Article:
The project successfully piloted at a high school in Uganda

When Brian started with his Waste Energy Youth Project several years ago, all this success was just straws in the wind. Back then the project was an extended version of some research outputs of Ndejje University into the community. There Brian volunteered at the Energy Research Department.

As they started collaborating with St. Kizito High school Namugongo in Kampala and the United Nation’s program EBAFOSA, they soon took the chance to apply for a – at that time – brand new iF Design social initiative.

The outcome was overwhelming. The Waste Energy Youth Project belonged to six winners in total that were financially supported by iF in 2017. "The iF SOCIAL IMPACT PRIZE was not only the first financially funded but also the very first award we ever got."

The iF prize money brought Brian’s initiative to the next level. The young entrepreneur enumerates that the financial boost not only helped to register the project into a social enterprise, but also to invest in six institutional briquette stoves and to purchase some advanced briquetting machines that dramatically increased their production up to five times more.

WEYE briquettes are known as a smoke-free alternative to firewood. What exactly does that mean?

Kakembo Galabuzi Brian

CEO WEYE Clean Energy

Brian: “Because the ingredients, in this case agricultural waste, are carbonized, turning them into bio-char. The bio-char is then turned into briquette with a lot of compression. In the right burning conditions, these briquettes are not meant to produce smoke or produce very little negligible smoke with no harm to human beings.”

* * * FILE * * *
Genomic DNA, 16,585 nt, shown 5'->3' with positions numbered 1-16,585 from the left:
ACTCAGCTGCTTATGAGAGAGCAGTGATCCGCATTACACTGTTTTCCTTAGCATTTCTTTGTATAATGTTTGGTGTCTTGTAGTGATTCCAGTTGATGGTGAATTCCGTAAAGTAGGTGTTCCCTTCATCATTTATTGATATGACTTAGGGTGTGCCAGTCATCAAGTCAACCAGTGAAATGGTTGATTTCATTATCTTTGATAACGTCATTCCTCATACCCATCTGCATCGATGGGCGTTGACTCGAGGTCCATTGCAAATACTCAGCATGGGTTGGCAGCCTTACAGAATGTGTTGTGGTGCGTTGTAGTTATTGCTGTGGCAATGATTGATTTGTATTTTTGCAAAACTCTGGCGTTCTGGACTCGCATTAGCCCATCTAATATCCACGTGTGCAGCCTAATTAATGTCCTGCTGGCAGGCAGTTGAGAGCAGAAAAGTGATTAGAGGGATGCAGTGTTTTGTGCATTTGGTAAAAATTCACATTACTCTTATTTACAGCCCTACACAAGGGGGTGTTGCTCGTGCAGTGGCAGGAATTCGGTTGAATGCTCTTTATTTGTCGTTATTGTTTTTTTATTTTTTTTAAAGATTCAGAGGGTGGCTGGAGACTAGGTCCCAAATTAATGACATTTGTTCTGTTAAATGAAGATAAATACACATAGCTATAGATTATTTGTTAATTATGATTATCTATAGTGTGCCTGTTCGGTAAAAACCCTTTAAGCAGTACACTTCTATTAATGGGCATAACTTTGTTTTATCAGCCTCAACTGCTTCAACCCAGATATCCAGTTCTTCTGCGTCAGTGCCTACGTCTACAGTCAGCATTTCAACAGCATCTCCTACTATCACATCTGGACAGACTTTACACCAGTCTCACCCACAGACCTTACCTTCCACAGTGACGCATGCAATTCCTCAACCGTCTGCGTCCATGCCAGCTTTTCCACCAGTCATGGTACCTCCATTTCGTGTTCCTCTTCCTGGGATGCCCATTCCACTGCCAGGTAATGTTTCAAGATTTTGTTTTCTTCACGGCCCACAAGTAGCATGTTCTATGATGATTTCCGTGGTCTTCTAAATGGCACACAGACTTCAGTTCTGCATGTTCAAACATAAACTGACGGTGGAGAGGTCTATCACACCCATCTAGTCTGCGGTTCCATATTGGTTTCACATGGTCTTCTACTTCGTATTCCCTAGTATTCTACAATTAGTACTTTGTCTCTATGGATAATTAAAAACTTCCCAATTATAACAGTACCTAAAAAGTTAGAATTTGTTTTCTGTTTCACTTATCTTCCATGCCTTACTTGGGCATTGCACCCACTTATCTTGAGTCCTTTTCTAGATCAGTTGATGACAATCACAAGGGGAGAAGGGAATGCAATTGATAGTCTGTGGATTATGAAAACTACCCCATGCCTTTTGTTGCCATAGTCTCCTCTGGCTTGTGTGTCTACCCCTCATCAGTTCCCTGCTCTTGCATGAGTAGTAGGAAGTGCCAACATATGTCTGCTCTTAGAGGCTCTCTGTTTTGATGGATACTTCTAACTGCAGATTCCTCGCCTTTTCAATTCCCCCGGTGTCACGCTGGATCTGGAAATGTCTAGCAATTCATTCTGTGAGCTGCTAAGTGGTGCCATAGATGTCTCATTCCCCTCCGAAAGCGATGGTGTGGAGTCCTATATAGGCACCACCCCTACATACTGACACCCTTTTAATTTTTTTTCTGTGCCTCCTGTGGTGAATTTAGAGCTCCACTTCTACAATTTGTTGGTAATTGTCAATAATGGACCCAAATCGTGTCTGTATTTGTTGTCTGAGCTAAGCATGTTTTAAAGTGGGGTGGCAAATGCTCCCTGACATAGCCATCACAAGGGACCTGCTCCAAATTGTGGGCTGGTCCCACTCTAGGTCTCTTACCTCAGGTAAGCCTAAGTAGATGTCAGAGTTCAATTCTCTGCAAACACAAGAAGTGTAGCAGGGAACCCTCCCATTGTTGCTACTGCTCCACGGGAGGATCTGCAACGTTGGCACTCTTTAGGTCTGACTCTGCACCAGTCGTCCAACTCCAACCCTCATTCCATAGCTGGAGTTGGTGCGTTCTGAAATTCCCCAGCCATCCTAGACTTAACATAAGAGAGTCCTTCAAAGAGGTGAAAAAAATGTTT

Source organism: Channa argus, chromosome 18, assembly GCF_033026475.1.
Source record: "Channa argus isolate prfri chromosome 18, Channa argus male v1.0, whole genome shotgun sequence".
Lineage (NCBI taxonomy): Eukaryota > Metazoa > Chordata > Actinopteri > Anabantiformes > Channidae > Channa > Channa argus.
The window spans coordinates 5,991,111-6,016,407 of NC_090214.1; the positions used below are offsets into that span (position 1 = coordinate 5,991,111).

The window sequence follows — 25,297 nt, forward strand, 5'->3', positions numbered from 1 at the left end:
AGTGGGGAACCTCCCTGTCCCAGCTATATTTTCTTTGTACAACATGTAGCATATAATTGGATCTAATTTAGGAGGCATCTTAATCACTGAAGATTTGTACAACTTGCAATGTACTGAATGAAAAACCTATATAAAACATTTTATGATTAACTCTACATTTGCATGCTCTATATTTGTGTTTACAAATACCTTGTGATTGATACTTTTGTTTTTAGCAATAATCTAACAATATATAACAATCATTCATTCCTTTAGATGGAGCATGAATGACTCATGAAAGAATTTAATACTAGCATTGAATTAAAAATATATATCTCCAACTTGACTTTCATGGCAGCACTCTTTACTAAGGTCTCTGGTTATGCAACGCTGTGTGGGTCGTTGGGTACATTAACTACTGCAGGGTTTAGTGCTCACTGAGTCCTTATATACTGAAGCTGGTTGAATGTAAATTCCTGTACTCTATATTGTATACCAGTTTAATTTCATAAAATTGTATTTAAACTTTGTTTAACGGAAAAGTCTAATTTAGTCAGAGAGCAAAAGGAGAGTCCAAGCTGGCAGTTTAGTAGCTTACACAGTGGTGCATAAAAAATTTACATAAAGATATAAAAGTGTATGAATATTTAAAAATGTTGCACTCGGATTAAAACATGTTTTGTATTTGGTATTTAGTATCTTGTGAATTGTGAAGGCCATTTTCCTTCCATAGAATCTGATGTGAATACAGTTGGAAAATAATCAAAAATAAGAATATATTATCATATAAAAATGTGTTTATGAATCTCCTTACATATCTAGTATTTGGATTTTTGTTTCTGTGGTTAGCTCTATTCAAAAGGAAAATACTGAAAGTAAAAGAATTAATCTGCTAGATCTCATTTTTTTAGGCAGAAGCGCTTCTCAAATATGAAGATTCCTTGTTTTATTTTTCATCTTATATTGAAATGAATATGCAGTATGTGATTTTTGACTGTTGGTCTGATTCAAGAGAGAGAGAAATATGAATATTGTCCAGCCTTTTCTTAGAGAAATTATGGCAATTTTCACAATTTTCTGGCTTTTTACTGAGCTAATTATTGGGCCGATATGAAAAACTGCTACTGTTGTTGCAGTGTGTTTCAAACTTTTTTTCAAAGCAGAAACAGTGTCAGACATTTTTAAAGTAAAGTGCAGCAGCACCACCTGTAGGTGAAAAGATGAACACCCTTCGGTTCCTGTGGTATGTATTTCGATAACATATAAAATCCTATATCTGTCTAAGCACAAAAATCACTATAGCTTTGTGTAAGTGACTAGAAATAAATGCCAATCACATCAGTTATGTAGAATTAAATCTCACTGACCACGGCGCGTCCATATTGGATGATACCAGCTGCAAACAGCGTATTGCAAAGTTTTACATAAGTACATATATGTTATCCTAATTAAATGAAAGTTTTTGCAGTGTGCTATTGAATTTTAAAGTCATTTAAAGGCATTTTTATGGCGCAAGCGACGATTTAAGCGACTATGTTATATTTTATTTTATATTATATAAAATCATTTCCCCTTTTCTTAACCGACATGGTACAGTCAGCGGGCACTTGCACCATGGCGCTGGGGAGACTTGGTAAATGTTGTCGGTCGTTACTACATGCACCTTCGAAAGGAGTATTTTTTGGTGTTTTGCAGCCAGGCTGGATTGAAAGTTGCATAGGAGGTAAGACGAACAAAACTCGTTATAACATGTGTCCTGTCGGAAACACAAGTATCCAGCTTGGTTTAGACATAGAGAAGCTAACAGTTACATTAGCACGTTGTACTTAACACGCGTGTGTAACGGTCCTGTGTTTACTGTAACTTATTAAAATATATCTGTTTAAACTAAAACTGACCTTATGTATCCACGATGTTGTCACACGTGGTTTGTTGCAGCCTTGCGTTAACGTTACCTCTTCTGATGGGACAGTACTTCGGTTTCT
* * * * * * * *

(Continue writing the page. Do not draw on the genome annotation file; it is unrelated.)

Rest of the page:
The next big goal of WEYE is to address three innovation gaps in the briquette industry. This regards notably the development of new machinery that greatly increases the production capacity, a new business model that offers free improved cook stoves to institutions, and as Brian says "new approaches to acquire sufficient feedstock such as bamboo or organic municipal waste."

For this ambitious undertaking, WEYE collaborates once again with Ndejje University and has already started mobilizing large-scale funding. Fundraising is anyway a sensitive topic for start-up social enterprises.

Most banking institutions consider start-up companies high risk and non-profitable and WEYE knows it too well. Brian admits: "Most investors are looking for profit maximization. Yet social enterprises strive to also maximize social or environmental impact."

What is indisputable is that prizes and wins appear to be a powerful promotion tool and WEYE’s portfolio is already impressively vast, ranging from the iF SOCIAL IMPACT PRIZE over the Greenpreneurs Achievement Award to the Commonwealth Youth Awards for Excellence in Development. Achieving the Sustainable Development Goals is part of WEYE’s success formula. The young company has demonstrated the ambition of outstanding young people whose innovative business model made a real impact in Uganda.